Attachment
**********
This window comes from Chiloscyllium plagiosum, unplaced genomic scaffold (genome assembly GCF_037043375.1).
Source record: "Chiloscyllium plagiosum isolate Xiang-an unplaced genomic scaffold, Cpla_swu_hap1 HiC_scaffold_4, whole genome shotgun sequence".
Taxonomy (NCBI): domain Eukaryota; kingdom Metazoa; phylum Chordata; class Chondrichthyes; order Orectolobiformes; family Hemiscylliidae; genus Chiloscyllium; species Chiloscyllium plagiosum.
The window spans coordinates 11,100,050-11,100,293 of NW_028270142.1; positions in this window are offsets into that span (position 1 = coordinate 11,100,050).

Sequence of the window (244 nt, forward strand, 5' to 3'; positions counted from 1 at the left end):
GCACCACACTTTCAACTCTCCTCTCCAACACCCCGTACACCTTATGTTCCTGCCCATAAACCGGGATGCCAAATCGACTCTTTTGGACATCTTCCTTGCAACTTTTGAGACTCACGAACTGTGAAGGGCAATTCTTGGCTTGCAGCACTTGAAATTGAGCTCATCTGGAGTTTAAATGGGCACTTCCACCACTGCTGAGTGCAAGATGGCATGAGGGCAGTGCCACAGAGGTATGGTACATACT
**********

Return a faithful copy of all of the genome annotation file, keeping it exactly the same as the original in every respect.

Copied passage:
This window comes from Chiloscyllium plagiosum, unplaced genomic scaffold (genome assembly GCF_037043375.1).
Source record: "Chiloscyllium plagiosum isolate Xiang-an unplaced genomic scaffold, Cpla_swu_hap1 HiC_scaffold_4, whole genome shotgun sequence".
Taxonomy (NCBI): domain Eukaryota; kingdom Metazoa; phylum Chordata; class Chondrichthyes; order Orectolobiformes; family Hemiscylliidae; genus Chiloscyllium; species Chiloscyllium plagiosum.
The window spans coordinates 11,100,050-11,100,293 of NW_028270142.1; positions in this window are offsets into that span (position 1 = coordinate 11,100,050).

Sequence of the window (244 nt, forward strand, 5' to 3'; positions counted from 1 at the left end):
GCACCACACTTTCAACTCTCCTCTCCAACACCCCGTACACCTTATGTTCCTGCCCATAAACCGGGATGCCAAATCGACTCTTTTGGACATCTTCCTTGCAACTTTTGAGACTCACGAACTGTGAAGGGCAATTCTTGGCTTGCAGCACTTGAAATTGAGCTCATCTGGAGTTTAAATGGGCACTTCCACCACTGCTGAGTGCAAGATGGCATGAGGGCAGTGCCACAGAGGTATGGTACATACT